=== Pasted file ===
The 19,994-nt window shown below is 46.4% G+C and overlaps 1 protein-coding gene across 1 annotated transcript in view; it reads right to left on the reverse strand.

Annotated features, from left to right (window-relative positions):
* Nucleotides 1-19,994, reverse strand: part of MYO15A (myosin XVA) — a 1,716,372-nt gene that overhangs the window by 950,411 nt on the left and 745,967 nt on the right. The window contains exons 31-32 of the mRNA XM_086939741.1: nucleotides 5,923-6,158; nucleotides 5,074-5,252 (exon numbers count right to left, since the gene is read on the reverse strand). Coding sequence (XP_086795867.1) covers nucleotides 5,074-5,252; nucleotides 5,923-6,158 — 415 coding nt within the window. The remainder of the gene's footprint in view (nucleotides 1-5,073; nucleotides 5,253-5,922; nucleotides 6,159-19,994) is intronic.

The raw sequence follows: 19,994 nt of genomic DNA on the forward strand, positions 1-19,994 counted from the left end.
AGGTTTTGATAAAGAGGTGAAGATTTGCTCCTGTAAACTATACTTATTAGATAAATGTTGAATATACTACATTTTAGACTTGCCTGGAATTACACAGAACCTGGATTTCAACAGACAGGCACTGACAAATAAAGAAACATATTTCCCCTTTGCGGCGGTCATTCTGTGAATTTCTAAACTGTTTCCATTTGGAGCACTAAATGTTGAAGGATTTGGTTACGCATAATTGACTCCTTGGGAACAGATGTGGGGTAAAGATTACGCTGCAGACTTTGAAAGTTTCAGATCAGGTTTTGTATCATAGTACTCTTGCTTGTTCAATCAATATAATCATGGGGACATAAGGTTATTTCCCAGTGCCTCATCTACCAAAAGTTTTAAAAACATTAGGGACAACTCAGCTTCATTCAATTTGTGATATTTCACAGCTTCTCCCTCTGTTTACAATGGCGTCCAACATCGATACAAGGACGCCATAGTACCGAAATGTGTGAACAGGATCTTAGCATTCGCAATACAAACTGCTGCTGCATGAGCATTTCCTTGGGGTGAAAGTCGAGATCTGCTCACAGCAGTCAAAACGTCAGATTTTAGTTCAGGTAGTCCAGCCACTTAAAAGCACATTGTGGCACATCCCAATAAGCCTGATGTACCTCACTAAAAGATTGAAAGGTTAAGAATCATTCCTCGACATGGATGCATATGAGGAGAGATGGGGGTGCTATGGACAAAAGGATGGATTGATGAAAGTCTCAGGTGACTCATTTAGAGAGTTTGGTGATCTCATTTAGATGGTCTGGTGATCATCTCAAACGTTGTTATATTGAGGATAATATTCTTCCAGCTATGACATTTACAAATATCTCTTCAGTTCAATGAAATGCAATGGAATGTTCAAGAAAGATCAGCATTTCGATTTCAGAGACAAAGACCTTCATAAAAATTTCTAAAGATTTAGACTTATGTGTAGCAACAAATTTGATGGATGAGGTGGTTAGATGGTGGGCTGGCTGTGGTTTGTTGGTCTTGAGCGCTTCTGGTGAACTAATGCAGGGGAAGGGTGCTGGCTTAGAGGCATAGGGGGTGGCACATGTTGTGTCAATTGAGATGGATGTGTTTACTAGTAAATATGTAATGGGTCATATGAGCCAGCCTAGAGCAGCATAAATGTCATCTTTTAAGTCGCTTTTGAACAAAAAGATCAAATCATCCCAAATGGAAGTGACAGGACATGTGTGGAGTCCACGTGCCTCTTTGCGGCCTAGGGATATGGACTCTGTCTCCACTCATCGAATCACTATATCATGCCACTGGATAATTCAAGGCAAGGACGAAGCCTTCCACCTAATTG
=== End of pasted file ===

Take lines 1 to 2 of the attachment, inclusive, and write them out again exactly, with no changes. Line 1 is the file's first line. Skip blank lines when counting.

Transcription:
The 19,994-nt window shown below is 46.4% G+C and overlaps 1 protein-coding gene across 1 annotated transcript in view; it reads right to left on the reverse strand.

Annotated features, from left to right (window-relative positions):